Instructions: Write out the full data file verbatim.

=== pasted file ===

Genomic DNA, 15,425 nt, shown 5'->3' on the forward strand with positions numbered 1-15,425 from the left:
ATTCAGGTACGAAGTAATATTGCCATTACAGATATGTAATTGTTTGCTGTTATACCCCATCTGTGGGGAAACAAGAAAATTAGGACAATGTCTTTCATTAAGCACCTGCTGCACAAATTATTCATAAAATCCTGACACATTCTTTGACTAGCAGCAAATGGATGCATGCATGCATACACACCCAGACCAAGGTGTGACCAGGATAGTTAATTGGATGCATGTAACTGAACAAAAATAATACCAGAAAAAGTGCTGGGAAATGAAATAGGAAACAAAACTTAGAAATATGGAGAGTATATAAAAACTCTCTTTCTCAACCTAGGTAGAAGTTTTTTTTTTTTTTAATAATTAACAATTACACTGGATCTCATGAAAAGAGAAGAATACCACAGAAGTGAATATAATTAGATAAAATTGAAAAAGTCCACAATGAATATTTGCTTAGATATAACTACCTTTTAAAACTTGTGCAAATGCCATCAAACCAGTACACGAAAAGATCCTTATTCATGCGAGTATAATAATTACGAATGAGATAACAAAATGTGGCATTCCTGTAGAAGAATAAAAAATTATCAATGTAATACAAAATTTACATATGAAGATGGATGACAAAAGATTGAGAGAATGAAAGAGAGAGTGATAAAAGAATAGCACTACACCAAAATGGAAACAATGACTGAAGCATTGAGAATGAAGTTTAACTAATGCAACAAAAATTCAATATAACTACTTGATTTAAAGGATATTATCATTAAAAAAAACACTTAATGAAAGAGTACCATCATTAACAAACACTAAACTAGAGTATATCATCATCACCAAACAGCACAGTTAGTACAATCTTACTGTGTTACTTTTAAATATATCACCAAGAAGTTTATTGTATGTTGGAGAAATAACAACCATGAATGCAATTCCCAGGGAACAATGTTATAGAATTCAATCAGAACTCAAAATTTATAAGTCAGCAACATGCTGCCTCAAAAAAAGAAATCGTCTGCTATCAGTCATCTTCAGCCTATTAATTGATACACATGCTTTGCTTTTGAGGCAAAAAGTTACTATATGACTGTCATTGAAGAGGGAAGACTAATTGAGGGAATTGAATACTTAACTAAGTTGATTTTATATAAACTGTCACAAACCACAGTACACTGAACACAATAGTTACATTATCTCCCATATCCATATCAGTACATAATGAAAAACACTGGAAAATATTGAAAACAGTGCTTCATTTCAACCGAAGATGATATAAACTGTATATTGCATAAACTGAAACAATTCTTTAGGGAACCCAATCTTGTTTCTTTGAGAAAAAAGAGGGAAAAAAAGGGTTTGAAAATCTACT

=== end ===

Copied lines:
Genomic DNA, 15,425 nt, shown 5'->3' on the forward strand with positions numbered 1-15,425 from the left:
ATTCAGGTACGAAGTAATATTGCCATTACAGATATGTAATTGTTTGCTGTTATACCCCATCTGTGGGGAAACAAGAAAATTAGGACAATGTCTTTCATTAAGCACCTGCTGCACAAATTATTCATAAAATCCTGACACATTCTTTGACTAGCAGCAAATGGATGCATGCATGCATACACACCCAGACCAAGGTGTGACCAGGATAGTTAATTGGATGCATGTAACTGAACAAAAATAATACCAGAAAAAGTGCTGGGAAATGAAATAGGAAACAAAACTTAGAAATATGGAGAGTATATAAAAACTCTCTTTCTCAACCTAGGTAGAAGTTTTTTTTTTTTTTAATAATTAACAATTACACTGGATCTCATGAAAAGAGAAGAATACCACAGAAGTGAATATAATTAGATAAAATTGAAAAAGTCCACAATGAATATTTGCTTAGATATAACTACCTTTTAAAACTTGTGCAAATGCCATCAAACCAGTACACGAAAAGATCCTTATTCATGCGAGTATAATAATTACGAATGAGATAACAAAATGTGGCATTCCTGTAGAAGAATAAAAAATTATCAATGTAATACAAAATTTACATATGAAGATGGATGACAAAAGATTGAGAGAATGAAAGAGAGAGTGATAAAAGAATAGCACTACACCAAAATGGAAACAATGACTGAAGCATTGAGAATGAAGTTTAACTAATGCAACAAAAATTCAATATAACTACTTGATTTAAAGGATATTATCATTAAAAAAAACACTTAATGAAAGAGTACCATCATTAACAAACACTAAACTAGAGTATATCATCATCACCAAACAGCACAGTTAGTACAATCTTACTGTGTTACTTTTAAATATATCACCAAGAAGTTTATTGTATGTTGGAGAAATAACAACCATGAATGCAATTCCCAGGGAACAATGTTATAGAATTCAATCAGAACTCAAAATTTATAAGTCAGCAACATGCTGCCTCAAAAAAAGAAATCGTCTGCTATCAGTCATCTTCAGCCTATTAATTGATACACATGCTTTGCTTTTGAGGCAAAAAGTTACTATATGACTGTCATTGAAGAGGGAAGACTAATTGAGGGAATTGAATACTTAACTAAGTTGATTTTATATAAACTGTCACAAACCACAGTACACTGAACACAATAGTTACATTATCTCCCATATCCATATCAGTACATAATGAAAAACACTGGAAAATATTGAAAACAGTGCTTCATTTCAACCGAAGATGATATAAACTGTATATTGCATAAACTGAAACAATTCTTTAGGGAACCCAATCTTGTTTCTTTGAGAAAAAAGAGGGAAAAAAAGGGTTTGAAAATCTACT